On the flip side of that if you are buying an older house do not feel bad about asking to go back a 2nd or even 3rd time for a followup visit and if you have anyone from the building trade or similar to tag along then certainly do it. The home report system up here (Scotland) is a complete rip-off in my opinion and even if everything scores a '1' across the board on every criteria it doesn't mean there aren't potential problems. Not sure how the law works in England but up here you have a week's grace to go round and find anything untoward or broken which wasn't disclosed in the sale.

I think from memory this is capped at a minimum threshold of £300 to stop people being pedantic and frivolous and trying to point out anything and everything (there's always going to be a few things such is life) but obviously if it's serious stuff like damp in a room or a dodgy boiler etc then you need to get on it pronto and get it reported through the proper channels.

Last thing, if the house has had any work done whether it being structural or just cosmetic always assume the worst that it's been a DIY project or a friend/family doing a homer. I ripped out our kitchen appliances when we moved in to put a new floor down and found the fridge/freezer, washing machine, tumble dryer and dishwasher all running off a £1.99 five-way extension cord from Woolworths which was lying on the floor. You don't need to be qualified in any type of electric trade to know that is a big no-no and a potential death trap.

Last thing, other than anything structural or the roof leaking etc etc the biggest bit of 'kit' and outlay is going to be the boiler in terms of if it goes faulty. Ask when it was installed and if it's serviced annually; make sure this is backed up with certificates and proof from whoever does the annual service.

This is the biggest thing you are likely to buy in your lifetime so it's well within your rights to be super OCD about anything and everything.

Edited by Stylin_and_Profilin
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Painful though it can be, taking on a house that needs work can save you a pretty penny and be rewarding as you are forced to learn about actually fixing shit.

We stripped our house down to the concrete floors and replaced everything.  

 

Now we've been here a decade we're starting to have to get the boring stuff done, like replacing all the guttering, or the roof tiles.  Anything external on a house is bloody expensive to get done due to scaffolding costs.

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  • 1 month later...

So:

We made an offer on a house. First offer was rejected, so we went back in with an extra five grand, offer was accepted. This was in early January.

Now, we're two months further along, and nothing has happened. It turns out we're buying the house from a divorcing couple, and the husband in the divorce has decided to be a complete nobhead and not sign any paperwork until he's had legal advice about the proposed divorce settlement. The land searches haven't been started, our solicitor hasn't received a damned thing from them.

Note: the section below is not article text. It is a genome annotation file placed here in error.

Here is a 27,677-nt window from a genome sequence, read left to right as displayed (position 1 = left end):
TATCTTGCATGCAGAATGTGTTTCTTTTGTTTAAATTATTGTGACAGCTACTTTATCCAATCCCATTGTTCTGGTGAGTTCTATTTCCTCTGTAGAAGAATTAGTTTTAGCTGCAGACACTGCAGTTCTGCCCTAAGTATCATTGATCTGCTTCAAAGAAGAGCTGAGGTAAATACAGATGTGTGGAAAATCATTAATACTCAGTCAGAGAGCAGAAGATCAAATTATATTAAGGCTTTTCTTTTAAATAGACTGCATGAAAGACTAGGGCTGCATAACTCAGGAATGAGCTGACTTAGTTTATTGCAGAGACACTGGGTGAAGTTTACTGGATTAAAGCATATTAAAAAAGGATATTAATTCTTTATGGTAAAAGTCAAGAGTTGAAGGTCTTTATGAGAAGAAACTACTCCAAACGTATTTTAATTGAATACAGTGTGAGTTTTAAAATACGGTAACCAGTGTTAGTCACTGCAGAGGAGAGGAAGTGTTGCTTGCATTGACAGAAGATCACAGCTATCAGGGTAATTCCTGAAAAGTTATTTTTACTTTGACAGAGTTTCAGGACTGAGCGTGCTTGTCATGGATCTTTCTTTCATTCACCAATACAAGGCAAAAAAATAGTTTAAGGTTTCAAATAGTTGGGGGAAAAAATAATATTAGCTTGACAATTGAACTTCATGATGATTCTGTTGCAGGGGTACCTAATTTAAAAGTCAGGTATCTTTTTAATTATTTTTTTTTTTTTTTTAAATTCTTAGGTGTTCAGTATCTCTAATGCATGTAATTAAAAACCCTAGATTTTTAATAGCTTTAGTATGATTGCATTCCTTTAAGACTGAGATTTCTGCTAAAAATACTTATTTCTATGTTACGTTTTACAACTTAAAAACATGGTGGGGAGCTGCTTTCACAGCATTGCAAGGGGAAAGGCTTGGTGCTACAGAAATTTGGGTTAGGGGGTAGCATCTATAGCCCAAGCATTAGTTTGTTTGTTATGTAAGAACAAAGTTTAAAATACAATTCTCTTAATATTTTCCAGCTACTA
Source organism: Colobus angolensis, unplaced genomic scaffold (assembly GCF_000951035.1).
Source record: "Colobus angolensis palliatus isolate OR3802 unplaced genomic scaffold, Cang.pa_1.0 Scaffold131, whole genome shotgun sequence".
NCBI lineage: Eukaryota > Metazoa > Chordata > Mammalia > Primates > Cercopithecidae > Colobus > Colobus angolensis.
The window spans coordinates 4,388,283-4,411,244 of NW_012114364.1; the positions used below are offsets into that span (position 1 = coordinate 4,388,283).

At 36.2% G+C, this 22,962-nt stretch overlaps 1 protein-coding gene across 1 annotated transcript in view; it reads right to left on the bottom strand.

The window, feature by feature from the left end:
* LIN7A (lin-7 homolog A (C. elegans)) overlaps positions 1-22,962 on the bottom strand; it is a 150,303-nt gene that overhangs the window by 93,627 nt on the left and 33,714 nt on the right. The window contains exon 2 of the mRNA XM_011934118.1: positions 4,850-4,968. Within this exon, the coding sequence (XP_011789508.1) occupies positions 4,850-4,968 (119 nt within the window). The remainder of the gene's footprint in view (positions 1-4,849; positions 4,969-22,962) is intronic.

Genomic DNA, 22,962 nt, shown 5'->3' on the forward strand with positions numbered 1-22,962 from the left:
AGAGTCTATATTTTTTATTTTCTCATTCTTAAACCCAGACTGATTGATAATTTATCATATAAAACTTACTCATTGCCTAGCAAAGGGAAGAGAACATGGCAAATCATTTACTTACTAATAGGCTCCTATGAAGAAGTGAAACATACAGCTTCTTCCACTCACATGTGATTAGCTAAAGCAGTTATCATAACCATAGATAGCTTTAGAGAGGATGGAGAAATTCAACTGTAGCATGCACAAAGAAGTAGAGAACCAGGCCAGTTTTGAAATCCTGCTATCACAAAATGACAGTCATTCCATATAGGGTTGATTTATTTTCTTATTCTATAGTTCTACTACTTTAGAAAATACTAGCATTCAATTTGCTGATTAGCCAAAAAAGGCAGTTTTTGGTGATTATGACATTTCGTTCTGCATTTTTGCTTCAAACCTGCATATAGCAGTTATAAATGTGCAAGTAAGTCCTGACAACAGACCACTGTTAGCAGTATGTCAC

How long do we give it before saying we don't really want to get involved in your marital breakdown and looking elsewhere?

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6 hours ago, Grecian said:

So:

We made an offer on a house. First offer was rejected, so we went back in with an extra five grand, offer was accepted. This was in early January.

Now, we're two months further along, and nothing has happened. It turns out we're buying the house from a divorcing couple, and the husband in the divorce has decided to be a complete nobhead and not sign any paperwork until he's had legal advice about the proposed divorce settlement. The land searches haven't been started, our solicitor hasn't received a damned thing from them.

How long do we give it before saying we don't really want to get involved in your marital breakdown and looking elsewhere?

It's a tough one, but I would say it depends on how long you are prepared to wait. I mean one possible option is say to your solicitor if this doesn't start moving you will reduce your offer as I assume without anything finalised on paper and signed nothing is concrete. We got 6k knocked off our house as we agreed to exchange in at the end of November rather then in January. A threat may make them start to get the ball rolling.


The other option is to look around at other properties just in case. You may find something even better. 

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I’ve been saving the past couple of years or so with a view to buying a house. Set up an ISA, and opened a couple of those fixed savers where you get a decent interest rate if you don’t touch your money for 12 months.

At what point do you stop thinking, “Houses are stupidly expensive, I’ll save a bit longer” and start thinking, “Fuck it. Best spend all my savings and buy a gaff now?”

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1 hour ago, Your Fight Site said:

I’ve been saving the past couple of years or so with a view to buying a house. Set up an ISA, and opened a couple of those fixed savers where you get a decent interest rate if you don’t touch your money for 12 months.

At what point do you stop thinking, “Houses are stupidly expensive, I’ll save a bit longer” and start thinking, “Fuck it. Best spend all my savings and buy a gaff now?”

Well, that depends on if you've saved enough, surely? Have a look at prices in the area you're looking to buy in, and save 10% of that for a deposit. A bank will lend you roughly 4.5 times your annual salary for a property. You'll need a couple of extra grand for conveyancing and all that stuff.

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Just now, gmoney said:

Well, that depends on if you've saved enough, surely? Have a look at prices in the area you're looking to buy in, and save 10% of that for a deposit. A bank will lend you roughly 4.5 times your annual salary for a property. You'll need a couple of extra grand for conveyancing and all that stuff.

Cheers. I’m just trying to save as much of a deposit as I can.